I’m trying to track my social interaction in real time, using screenshots and text messages, mostly.

The more I go ahead

Source unattributed for lack of consent.

Source unattributed for lack of consent.

I started by sending a text message to both sides of my family. The same message but separately to my mother’s side first and then to my father’s side. Uncle Dick just replied. (5:25 pm, East Coast USA. If I was supercool, I’d publish the longitude and latitude, but that would require learning how to do it.) He’s actually fourth… c o u n t i n g …fifth.  The order I saw them in (from memory): Ed, Jane, Raedyn, Dick, u h oh. That’s only four.  We’ll have to inspect the record to determine the assigned timestamps and see who I’ve forgotten. If anyone. Because in the meantime I was also emailing some friends, and intermittently playing with The Katz. (Implication: more people appeared in my consciousness than there is a record for via screenshots on the iPhone4.0, yes, shame, a previous model.)

 

The more I see back

What seems more urgent is negotiating consent with my relatives: may I use the screenshots I’ve been taking of our communication? Like, actually publish them here?

I think I’ve asked them in the past. Way way back. Dim memory or wishful thinking, I’m not sure.  Will they forgive me for mentioning them here? What about the evidence in {the photo I just deleted}. At the same time, I’m playing #KRKTR in my heartmind/actions. Which some of you may have heard me talk about in some vague way that didn’t make sense. Or not.

Going to a potluck, hoping to get an assent from a cousin before  leaving so I can publish this with some evidence. Just texted fyi I’ll be late.

Been working this prolly about an hour.

. . .

Tacking

Am told I can arrive whenever. Good. Will leave soon, unless the wind changes again. No further reply from cousin. Yet.

 

_____

Amherst, MA
Postface:
(…it felt funny when I thought it.) ~ pasted in at 17:19 by the M’cAir’s clock. That was approximately when I resumed writing this blogentry after the title and first sentence. It is a quote from whatever I was working on (i.e., had interjected itself into my stream-of-consciousness) some time (minutes? seconds) after I had been diverted from this blogentry by a thought/memory/impulse to send email correspondence [to an unspecified set]. 
Chose to leave it {the quote: “it felt funny when I thought it”) to appear here at the bottom of the entry.  17:20 (copy-pasted in; edited at 18:21 before publishing) 

Whoa-thinknotnotice_BLACKEDOUT

Click here for a related vlog (in American Sign Language)

The second day after Mandela’s Memorial we were greeted the news that the so-called fake interpreter Thamsanqa Dyantyi/Jyantie is schizophrenic. (His claim and apology is being met with a mixture of belief and doubt.) Whatever sympathy he gleans should be suitable to his illness. This does not excuse the government for hiring him. It has apparently fallen to the Deputy Minister for Women, Children and People with Disabilities to take the heat. Hendrietta Bogopane-Zulu explains that Mr Dyantyi “is Xhosa speaking. The English was a bit too much for him.”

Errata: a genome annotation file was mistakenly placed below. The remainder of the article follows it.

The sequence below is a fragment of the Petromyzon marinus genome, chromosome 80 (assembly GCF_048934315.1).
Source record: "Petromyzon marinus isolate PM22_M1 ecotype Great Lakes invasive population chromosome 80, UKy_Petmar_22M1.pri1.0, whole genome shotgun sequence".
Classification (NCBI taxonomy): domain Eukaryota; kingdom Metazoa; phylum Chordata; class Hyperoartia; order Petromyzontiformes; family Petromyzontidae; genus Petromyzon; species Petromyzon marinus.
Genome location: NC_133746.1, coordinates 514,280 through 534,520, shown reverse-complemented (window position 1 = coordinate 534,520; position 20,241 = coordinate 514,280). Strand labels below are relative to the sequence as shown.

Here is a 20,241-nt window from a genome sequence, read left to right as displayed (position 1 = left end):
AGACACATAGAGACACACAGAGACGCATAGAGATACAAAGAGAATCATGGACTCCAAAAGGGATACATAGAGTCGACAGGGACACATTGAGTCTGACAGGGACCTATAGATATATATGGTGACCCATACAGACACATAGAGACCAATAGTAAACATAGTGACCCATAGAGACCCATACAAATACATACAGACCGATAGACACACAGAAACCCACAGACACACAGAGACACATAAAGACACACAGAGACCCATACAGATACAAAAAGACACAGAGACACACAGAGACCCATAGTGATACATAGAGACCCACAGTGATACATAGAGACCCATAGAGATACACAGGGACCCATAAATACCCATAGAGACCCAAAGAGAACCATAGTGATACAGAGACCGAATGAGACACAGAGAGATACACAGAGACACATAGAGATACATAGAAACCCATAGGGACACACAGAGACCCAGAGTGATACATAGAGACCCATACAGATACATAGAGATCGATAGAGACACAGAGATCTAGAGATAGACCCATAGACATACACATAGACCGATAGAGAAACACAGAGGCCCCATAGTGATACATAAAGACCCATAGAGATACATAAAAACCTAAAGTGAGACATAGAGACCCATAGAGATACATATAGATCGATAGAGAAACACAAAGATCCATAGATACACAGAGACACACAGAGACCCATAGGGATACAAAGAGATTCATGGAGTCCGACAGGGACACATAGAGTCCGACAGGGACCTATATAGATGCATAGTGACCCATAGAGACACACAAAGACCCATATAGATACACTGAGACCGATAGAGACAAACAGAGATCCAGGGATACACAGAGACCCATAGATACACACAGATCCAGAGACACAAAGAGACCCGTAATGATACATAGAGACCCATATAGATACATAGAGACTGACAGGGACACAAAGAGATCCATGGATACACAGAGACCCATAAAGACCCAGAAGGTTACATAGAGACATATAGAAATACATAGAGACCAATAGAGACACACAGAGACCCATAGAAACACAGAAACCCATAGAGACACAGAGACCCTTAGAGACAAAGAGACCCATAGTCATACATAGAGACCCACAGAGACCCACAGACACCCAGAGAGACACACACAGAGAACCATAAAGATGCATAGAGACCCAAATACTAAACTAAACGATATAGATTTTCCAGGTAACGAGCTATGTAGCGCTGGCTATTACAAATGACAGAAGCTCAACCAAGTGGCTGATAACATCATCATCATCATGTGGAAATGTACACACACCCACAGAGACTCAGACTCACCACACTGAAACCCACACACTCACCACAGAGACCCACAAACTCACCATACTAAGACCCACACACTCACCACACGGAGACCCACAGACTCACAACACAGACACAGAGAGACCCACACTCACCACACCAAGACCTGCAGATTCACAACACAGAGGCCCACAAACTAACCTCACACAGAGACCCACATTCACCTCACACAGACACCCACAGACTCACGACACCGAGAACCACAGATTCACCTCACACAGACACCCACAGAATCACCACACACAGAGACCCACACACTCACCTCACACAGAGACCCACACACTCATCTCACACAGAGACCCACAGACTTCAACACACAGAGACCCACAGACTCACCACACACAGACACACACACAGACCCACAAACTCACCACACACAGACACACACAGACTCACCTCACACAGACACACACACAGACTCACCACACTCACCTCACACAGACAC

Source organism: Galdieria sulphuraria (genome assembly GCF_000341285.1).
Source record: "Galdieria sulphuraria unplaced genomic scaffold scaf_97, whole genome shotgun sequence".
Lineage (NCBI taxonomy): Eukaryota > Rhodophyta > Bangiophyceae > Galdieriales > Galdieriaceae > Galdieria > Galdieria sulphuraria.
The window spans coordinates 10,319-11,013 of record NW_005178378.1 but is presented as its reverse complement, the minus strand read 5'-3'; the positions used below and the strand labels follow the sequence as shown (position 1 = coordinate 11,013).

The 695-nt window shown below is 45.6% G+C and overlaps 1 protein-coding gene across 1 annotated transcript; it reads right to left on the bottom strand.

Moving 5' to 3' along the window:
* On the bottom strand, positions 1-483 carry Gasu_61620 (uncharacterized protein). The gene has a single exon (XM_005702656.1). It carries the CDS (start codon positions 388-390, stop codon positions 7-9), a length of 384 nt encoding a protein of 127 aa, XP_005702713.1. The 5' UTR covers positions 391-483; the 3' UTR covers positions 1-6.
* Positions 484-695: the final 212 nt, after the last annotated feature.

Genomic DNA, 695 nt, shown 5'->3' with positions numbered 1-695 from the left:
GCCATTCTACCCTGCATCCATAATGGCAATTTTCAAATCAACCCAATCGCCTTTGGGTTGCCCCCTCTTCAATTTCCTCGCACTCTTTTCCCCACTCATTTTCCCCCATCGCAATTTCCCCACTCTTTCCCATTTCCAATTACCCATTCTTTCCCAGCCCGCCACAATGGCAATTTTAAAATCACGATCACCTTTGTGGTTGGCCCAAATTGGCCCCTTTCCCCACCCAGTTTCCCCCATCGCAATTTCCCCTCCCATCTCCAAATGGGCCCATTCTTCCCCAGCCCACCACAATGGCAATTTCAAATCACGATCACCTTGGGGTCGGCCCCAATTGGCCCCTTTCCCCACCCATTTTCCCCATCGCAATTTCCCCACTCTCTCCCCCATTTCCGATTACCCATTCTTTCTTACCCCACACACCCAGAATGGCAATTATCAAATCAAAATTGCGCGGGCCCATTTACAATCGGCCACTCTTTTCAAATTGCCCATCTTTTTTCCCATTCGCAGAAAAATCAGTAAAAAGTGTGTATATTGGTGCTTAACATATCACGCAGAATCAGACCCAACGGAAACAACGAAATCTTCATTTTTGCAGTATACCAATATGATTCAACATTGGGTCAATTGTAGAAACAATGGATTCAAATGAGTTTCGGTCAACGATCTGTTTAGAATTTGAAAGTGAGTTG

That same day, the Deaf community continued to respond to the swell of disappointment and outrage over the lack of real communication access for Deaf people to participate in the Memorial Service for Nelson Mandela. The thoughtfulness of the Deaf world’s formal responses are worthy of careful attention.


‘People of the Eye’ respond with a full range of emotions

  • An elegant news feature from H3TV presents a biography of Nelson Mandela. Presented in international sign language, I learned Mandela’s name sign and a powerful sign for apartheid.
  • South African poet Modiegi Moime renders a beautiful tribute in South African Sign Language.
  • After watching a clip with a CNN anchor, Deaf actress Marlee Matlin explains,

“I can tell he’s thinking to himself,
‘Oh no, how should I do this,
well let’s see what I just did, I’ll do it again!'”

Deaf people have practice tolerating inadequate interpretation. Hearing people often disregard the quality of the interpreter, and many lose patience with this special process of intercultural communication. While “It’s probably safe to say that South Africa’s relationship with its deaf community is historically complex — much more complex than the “fake interpreter!” headlines would make it appear,” as Caitlin Dewey writes, it would be false to assume the problem with providing qualified sign language interpreter only occurs there.

A Certified Deaf Interpreter from the western United States (Utah), Jeff Pollock, makes a compelling argument that Hearing people should also be upset.

“The interpreter does not just work for Deaf people. They work for hearing people as well, [who] want to make sure that their messages are heard by the Deaf community.”

Mr Pollock briefly explains the sign language interpreter certification process in the United States and advocates that these processes of professionalization be taken more seriously.